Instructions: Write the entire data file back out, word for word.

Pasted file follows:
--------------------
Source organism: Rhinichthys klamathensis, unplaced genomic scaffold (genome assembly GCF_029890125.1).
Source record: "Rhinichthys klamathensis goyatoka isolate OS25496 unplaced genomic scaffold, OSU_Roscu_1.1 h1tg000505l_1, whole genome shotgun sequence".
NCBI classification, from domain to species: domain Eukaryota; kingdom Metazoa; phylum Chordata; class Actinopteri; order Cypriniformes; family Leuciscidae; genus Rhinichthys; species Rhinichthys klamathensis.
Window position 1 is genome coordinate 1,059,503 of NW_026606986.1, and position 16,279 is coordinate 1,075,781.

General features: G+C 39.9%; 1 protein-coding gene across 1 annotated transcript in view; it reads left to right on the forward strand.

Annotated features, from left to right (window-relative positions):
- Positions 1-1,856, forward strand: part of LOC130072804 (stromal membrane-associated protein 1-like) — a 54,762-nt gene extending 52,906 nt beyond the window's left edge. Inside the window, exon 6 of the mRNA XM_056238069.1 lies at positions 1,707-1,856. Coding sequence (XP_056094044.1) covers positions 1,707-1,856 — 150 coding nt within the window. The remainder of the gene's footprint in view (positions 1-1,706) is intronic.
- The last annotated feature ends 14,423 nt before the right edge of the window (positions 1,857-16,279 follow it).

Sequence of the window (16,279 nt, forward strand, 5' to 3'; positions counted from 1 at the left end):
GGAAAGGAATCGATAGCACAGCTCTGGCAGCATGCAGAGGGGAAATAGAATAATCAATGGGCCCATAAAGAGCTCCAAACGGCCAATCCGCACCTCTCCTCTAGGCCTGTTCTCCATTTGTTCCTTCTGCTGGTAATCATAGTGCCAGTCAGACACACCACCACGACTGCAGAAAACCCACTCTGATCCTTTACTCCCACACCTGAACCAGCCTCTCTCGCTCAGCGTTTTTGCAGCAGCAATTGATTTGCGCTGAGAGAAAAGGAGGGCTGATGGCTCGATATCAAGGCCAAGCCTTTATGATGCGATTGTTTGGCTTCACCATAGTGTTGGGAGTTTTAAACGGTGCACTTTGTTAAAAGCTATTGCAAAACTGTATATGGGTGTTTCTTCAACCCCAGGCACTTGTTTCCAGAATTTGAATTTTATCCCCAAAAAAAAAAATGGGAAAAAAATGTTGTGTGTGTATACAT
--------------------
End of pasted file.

Source organism: Rhinichthys klamathensis, unplaced genomic scaffold (genome assembly GCF_029890125.1).
Source record: "Rhinichthys klamathensis goyatoka isolate OS25496 unplaced genomic scaffold, OSU_Roscu_1.1 h1tg000505l_1, whole genome shotgun sequence".
NCBI classification, from domain to species: domain Eukaryota; kingdom Metazoa; phylum Chordata; class Actinopteri; order Cypriniformes; family Leuciscidae; genus Rhinichthys; species Rhinichthys klamathensis.
Window position 1 is genome coordinate 1,059,503 of NW_026606986.1, and position 16,279 is coordinate 1,075,781.

General features: G+C 39.9%; 1 protein-coding gene across 1 annotated transcript in view; it reads left to right on the forward strand.

Annotated features, from left to right (window-relative positions):
- Positions 1-1,856, forward strand: part of LOC130072804 (stromal membrane-associated protein 1-like) — a 54,762-nt gene extending 52,906 nt beyond the window's left edge. Inside the window, exon 6 of the mRNA XM_056238069.1 lies at positions 1,707-1,856. Coding sequence (XP_056094044.1) covers positions 1,707-1,856 — 150 coding nt within the window. The remainder of the gene's footprint in view (positions 1-1,706) is intronic.
- The last annotated feature ends 14,423 nt before the right edge of the window (positions 1,857-16,279 follow it).

Sequence of the window (16,279 nt, forward strand, 5' to 3'; positions counted from 1 at the left end):
GGAAAGGAATCGATAGCACAGCTCTGGCAGCATGCAGAGGGGAAATAGAATAATCAATGGGCCCATAAAGAGCTCCAAACGGCCAATCCGCACCTCTCCTCTAGGCCTGTTCTCCATTTGTTCCTTCTGCTGGTAATCATAGTGCCAGTCAGACACACCACCACGACTGCAGAAAACCCACTCTGATCCTTTACTCCCACACCTGAACCAGCCTCTCTCGCTCAGCGTTTTTGCAGCAGCAATTGATTTGCGCTGAGAGAAAAGGAGGGCTGATGGCTCGATATCAAGGCCAAGCCTTTATGATGCGATTGTTTGGCTTCACCATAGTGTTGGGAGTTTTAAACGGTGCACTTTGTTAAAAGCTATTGCAAAACTGTATATGGGTGTTTCTTCAACCCCAGGCACTTGTTTCCAGAATTTGAATTTTATCCCCAAAAAAAAAAATGGGAAAAAAATGTTGTGTGTGTATACAT